One More Reason to Protect the Rainforests: Clues about Handling Our Liquor!


Because they're home to creatures such as the pen-tailed tree shrew, a tiny mouse-like creature with a feathery tail that dwells in the tropical rainforests of Malaysia, Indonesia and Thailand. They're not only cute enough to star in animated movies like Madagascar, but guess what, they can even teach us a thing or two about how to hold our drinks!

A recent paper released by scientists from Bayreuth University in Germany found that Malaysian pen-tailed tree shrews could ingest large amounts of alcohol from fermented palm nectar - an intake level comparable to humans downing nine glasses of wine - without getting intoxicated. Attempts to replicate such a feat by other mammals, including humans, would have seriously detrimental health effects.


The findings not only overturn existing theories about the evolutionary role of alcohol consumption in humans, but may also provide clues for devising strategies to cope with alcohol-related problems.

For example, by examining how the creatures' metabolic processes cope with excessive alcohol, new medication may be developed to treat hangovers.

The shrew's positive adaptation to large alcohol doses may shed light on how animals evolved a taste for alcohol, and why people abuse alcohol, thus paving the way for improved therapy approaches to treat alcoholism.

Full findings and videos about the tree shrew can be accessed here.

Amusing discoveries about animals and plants like this serve as little reminders to us on how much the natural world has to offer in unraveling mysteries about ourselves and improving human well-being.

Yet, as the latest Millennium Ecosystem Assessment (pdf) reports on biodiversity, "Over the past few hundred years, humans have increased species extinction rates by as much as 1,000 times background rates that were typical over Earth's history."

Furthermore, "Changes in biodiversity due to human activities were more rapid in the past 50 years than at any time in human history, and the drivers of change that cause biodiversity loss and lead to changes in ecosystem services are either steady, show no evidence of declining over time, or are increasing in intensity."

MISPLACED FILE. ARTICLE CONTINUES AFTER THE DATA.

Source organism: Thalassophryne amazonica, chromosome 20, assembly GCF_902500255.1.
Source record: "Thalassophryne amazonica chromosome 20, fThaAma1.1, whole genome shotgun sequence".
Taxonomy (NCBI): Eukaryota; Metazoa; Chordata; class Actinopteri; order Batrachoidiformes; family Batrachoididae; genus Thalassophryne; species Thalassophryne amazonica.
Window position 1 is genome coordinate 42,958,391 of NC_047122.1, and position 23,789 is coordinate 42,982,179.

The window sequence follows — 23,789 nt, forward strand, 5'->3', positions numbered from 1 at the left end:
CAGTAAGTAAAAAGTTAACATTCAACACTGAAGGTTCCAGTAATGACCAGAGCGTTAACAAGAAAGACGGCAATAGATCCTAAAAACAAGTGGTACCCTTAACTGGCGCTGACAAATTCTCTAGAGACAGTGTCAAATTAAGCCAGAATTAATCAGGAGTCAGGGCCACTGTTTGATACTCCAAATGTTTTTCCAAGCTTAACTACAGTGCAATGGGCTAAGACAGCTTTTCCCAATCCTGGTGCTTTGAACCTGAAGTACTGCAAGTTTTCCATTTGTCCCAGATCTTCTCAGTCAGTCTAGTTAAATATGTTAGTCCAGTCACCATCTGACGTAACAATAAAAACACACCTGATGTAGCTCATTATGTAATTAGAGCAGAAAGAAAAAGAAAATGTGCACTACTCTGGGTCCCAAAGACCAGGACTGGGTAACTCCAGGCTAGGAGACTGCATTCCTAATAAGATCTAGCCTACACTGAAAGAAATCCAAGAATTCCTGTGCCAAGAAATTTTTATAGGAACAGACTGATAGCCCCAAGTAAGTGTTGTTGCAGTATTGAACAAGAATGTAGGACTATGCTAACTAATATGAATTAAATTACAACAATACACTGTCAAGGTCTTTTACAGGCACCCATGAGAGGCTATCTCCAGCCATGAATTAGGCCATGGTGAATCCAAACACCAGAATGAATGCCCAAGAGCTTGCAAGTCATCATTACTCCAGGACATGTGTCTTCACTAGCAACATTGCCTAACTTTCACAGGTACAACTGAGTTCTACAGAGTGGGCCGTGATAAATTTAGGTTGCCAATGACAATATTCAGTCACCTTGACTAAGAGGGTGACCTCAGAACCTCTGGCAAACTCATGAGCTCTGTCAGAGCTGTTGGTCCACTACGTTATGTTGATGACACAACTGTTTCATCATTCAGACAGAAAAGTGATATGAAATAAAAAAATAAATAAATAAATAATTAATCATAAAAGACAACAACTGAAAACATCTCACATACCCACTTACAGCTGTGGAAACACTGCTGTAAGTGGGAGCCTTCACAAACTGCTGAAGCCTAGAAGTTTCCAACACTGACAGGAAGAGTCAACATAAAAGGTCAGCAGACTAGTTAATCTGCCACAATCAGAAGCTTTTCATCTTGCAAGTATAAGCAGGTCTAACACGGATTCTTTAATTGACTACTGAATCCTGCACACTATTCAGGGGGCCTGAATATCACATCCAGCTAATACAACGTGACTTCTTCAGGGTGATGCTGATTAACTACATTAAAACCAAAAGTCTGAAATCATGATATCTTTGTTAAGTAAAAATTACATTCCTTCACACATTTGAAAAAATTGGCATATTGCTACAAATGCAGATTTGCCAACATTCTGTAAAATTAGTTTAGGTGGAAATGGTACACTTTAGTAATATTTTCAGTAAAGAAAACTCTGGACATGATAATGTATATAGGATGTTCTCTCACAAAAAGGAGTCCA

The pen-tailed tree shrews, and other species may yet become endangered, but the present alarmingly high rates of wildlife extinction means, sadly, we are already in the process of rapidly burning the pages of nature's library of wisdom without even having the chance to study them.

Even if we learn the secrets of drinking from the humble tree shrew, the biodiversity loss that we continue to inflict upon ourselves in our ignorance is certainly a sorrow that we can't drink away.

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1 comment

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Steve N. Lee (anonymous)

Extinction rates are alarming, yes. I've spoken about this on my own blog.

As for this little shrew and all his rainforest friends? Well, it's the same argument for not destroying the forests because there might be a cure for cancer hiding in the shrubery, isn't it? And well there might. We've found cures for other illnesses so why not cancer?

A treatment for alcohol abuse would be great. Though, of course, the easiest 'treatment' is simply self-control to start with - something else I've spoken of at length. Alcohol is an excellent example of how we treat the world - as a little playground all for us to abuse as we will. Do anything we like to make us happy and never think of the consequences.

A pity there won't be a single rainforest on earth that can 'cure' us of our greed and over-consumption!

A good post, Shom. Thank you,
Steve N. Lee
author of eco-blog
and suspense thriller 'What if...?'

Written in August 2008

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  • Posted on Aug. 27, 2008. Listed in:

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